1 in 3 Americans Link Syrian Conflict to Bible's End-Time Prophecy
A recent survey has shown that nearly one in three Americans believe that Syria's ongoing civil war is part of the Bible's plan for the end times. One in four believe that a possible U.S. attack on Syria could lead to the Battle of Armageddon. And one in five believe the world will end in their lifetime.
Amid an increasing number of stories in the media on the linking of the Syrian crisis to biblical prophecy, Nashville-based LifeWay Research asked three questions about Syria and the end of the world as part of a telephone survey of 1,001 Americans between Sept. 6 and 10.
The survey found that 32 percent of those polled agree with the statement, "I believe the battles in Syria are all part of the prophecies of the Book of Revelation." Forty-nine percent disagree.
The study also found that 26 percent agree with the statement, "I believe that U.S. military intervention in Syria might lead to the Battle of Armageddon that's spoken about in the Book of Revelation." And 18 percent agreed to the statement, "I believe the world will end in my lifetime."
LifeWay Research president Ed Stetzer was surprised with the results.
U.S. military actions against Afghanistan and Bosnia didn't get the same reaction, he said, adding that Syria's geographical proximity to Israel and its mention in the Bible could be a reason behind the linking of Syrian conflict to the end times.
Stetzer also said that Bible prophecy is appealing to many Christians not because they want the world to end or want to see airstrikes, which will lead to suffering. But they do want Jesus to return to set things right. "For Christians, the end of the world doesn't mean despair," he said in a LifeWay statement. "The end is really a new beginning."
The study comes days after Joel C. Rosenberg, New York Times bestselling author of books such as The Last Days and Epicenter, and founder of the pro-Israel The Joshua Fund, told The Christian Post that such speculations are legitimate ponderings.
"I think we have to be very careful not to overreach or to sensationalize a terrible situation that's happening to real people right now and to draw a conclusion too quickly," Rosenberg, who often includes end times themes in his books, said. "That being said, the prophecies of Isaiah 17 and Jeremiah 49 are very important. They speak to the utter destruction and judgment of the city of Damascus at some point in the End Times future."
In Syria, a civil war between President Bashar al-Assad's supporters and rebel forces seeking to overthrow him has taken the lives of more than 100,000 people over the last two years. On Aug. 21, the Syrian regime allegedly used chemical weapons in an attack in a Damascus suburb, killing 1,429 people, including at least 426 children, which led to Obama's proposal to bomb Syria as punishment.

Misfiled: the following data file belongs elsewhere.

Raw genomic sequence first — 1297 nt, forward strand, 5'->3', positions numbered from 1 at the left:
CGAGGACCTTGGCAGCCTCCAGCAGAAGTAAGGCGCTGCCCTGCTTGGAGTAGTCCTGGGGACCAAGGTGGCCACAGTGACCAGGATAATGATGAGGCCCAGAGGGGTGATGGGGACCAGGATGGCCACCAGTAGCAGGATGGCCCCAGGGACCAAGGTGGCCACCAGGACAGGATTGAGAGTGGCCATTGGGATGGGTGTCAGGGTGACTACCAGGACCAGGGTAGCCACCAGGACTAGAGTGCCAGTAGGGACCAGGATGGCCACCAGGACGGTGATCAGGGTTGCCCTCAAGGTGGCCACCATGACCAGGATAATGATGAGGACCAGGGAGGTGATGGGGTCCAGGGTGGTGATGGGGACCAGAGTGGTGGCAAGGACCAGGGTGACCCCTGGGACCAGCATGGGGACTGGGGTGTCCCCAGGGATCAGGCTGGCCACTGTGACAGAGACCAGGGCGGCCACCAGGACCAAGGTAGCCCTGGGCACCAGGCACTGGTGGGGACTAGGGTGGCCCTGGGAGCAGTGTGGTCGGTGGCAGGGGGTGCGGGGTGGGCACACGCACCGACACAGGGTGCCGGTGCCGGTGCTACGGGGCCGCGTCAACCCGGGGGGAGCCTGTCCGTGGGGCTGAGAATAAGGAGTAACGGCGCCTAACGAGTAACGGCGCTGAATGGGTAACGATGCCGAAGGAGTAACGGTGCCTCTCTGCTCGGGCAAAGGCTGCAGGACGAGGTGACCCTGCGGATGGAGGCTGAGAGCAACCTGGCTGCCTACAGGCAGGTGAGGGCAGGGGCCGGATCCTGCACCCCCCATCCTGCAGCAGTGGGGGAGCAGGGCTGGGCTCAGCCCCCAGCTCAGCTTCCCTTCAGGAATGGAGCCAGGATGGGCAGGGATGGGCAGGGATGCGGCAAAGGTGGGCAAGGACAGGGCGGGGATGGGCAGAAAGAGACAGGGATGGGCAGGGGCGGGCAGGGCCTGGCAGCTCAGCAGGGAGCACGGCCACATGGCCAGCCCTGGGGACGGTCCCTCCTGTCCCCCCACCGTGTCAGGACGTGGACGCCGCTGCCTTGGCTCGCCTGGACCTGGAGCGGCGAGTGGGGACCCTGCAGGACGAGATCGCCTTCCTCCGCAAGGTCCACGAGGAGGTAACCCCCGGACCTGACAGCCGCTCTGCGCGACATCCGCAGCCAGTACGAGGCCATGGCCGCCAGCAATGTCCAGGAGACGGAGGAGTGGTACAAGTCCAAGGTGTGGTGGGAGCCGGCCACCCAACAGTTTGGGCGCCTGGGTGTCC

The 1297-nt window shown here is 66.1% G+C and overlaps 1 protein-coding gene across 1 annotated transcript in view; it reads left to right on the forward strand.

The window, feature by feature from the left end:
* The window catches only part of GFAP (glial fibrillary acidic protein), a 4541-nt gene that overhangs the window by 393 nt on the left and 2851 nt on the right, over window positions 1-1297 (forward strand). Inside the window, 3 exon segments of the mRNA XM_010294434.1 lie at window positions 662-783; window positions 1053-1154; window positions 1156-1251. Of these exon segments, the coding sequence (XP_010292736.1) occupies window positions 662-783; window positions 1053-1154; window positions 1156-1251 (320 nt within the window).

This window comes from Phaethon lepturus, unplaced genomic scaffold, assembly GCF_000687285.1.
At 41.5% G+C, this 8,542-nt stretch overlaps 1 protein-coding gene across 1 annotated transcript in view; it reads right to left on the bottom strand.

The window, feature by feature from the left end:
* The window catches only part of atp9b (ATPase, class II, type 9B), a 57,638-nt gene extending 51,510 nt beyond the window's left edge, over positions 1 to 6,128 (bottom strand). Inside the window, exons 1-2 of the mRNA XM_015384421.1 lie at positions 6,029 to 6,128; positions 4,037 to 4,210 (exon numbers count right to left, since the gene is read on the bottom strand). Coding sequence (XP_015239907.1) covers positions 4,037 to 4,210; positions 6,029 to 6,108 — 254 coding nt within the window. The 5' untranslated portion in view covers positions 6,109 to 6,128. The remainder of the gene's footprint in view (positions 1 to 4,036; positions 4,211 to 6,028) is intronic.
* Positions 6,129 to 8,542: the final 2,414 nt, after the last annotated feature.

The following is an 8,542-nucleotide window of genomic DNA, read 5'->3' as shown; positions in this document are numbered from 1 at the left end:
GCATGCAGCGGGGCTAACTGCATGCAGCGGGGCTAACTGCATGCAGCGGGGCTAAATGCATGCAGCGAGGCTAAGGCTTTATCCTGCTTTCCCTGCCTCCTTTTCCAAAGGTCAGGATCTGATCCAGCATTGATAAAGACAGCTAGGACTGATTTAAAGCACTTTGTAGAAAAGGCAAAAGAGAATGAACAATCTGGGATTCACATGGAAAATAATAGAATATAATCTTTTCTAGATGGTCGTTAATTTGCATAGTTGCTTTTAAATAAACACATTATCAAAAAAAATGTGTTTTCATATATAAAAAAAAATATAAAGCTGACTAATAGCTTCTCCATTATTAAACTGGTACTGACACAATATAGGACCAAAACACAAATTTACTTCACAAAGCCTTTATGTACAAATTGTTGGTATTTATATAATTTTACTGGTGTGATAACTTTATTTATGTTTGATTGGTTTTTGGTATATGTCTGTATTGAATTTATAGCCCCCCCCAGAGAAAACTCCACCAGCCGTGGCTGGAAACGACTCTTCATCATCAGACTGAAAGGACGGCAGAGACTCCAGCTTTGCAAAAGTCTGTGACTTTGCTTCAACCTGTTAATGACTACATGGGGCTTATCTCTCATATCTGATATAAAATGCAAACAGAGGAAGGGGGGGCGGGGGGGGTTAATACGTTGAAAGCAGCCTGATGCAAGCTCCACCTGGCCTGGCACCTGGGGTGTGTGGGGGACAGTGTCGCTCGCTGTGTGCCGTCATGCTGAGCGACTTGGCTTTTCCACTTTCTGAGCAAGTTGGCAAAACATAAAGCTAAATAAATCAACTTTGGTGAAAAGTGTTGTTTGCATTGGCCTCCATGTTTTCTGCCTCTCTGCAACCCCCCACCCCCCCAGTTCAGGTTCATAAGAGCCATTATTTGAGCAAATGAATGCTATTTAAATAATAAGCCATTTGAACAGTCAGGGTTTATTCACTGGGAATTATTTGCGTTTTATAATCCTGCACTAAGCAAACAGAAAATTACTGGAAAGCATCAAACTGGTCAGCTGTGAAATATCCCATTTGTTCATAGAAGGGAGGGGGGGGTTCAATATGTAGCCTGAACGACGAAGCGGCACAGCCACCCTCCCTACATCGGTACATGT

"Behold, Damascus will cease to be a city and will become a heap of ruins," reads Isaiah 17:1, which some Christians see coming to pass. Some interpret the last verses of Isaiah 17 as envisioning Armageddon.
The LifeWay study showed that women (36 percent) are more likely than men (28 percent) to link current events in Syria to the Bible.
Those in the South (40 percent) and with household incomes under $25,000 (41 percent) are more likely to believe that Syria's conflict is fulfilment of biblical prophecy. However, those in the Northeast (24 percent) or with incomes over $75,000 (20 percent) are more skeptical, the study said.
Those who attend worship once or twice a month are also more likely to connect Syria's war to the book of Revelation (51 percent agree), as are evangelical, born again, and fundamentalist Christians (58 percent agree), LifeWay said.
Interestingly, younger Americans – those 18 to 29 – (24 percent) are more likely to think the world would end in their lifetime, as opposed to those over 65 (15 percent).
However, Dr. Floyd Elmore, professor of theology at Southern Evangelical Seminary in Matthews, N.C., told The Christian Post earlier this month that it is not possible to have absolute certainty on a connection. "Since the Lord said 'no man knows the day or the hour when He comes,' I don't really think that anyone can say with absolute certainty that these specific events are going to lead to the End Times Catastrophes," said Elmore.
Elmore also said how events like Syria could be used as "stage props" when showcasing a possible end of days. "'Stage props' that would make a very good End Times scenario, but since we're supposed to be expecting the Lord to come at any time, I think there have been very good stage props in every generation," he noted.
Dr. Charlie Dyer, professor at Moody Bible Institute in Chicago, recently told Chicago Sun-Times that Damascus was destroyed in the 7th and 8th centuries. "Isaiah 17 predicted the destruction of the city, along with the destruction of the northern kingdom of Israel…Damascus was captured by Assyrians in 732 BC and the northern kingdom of Israel fell when the capital city of Samarai was captured by the Assyrians in 722 BC."
And 100 years later, the prophet Jeremiah also predicted the fall of Damascus, which had been rebuilt, Dyer added. "His message was fulfilled when the city was captured by Nebuchadnezzar of Babylon." CP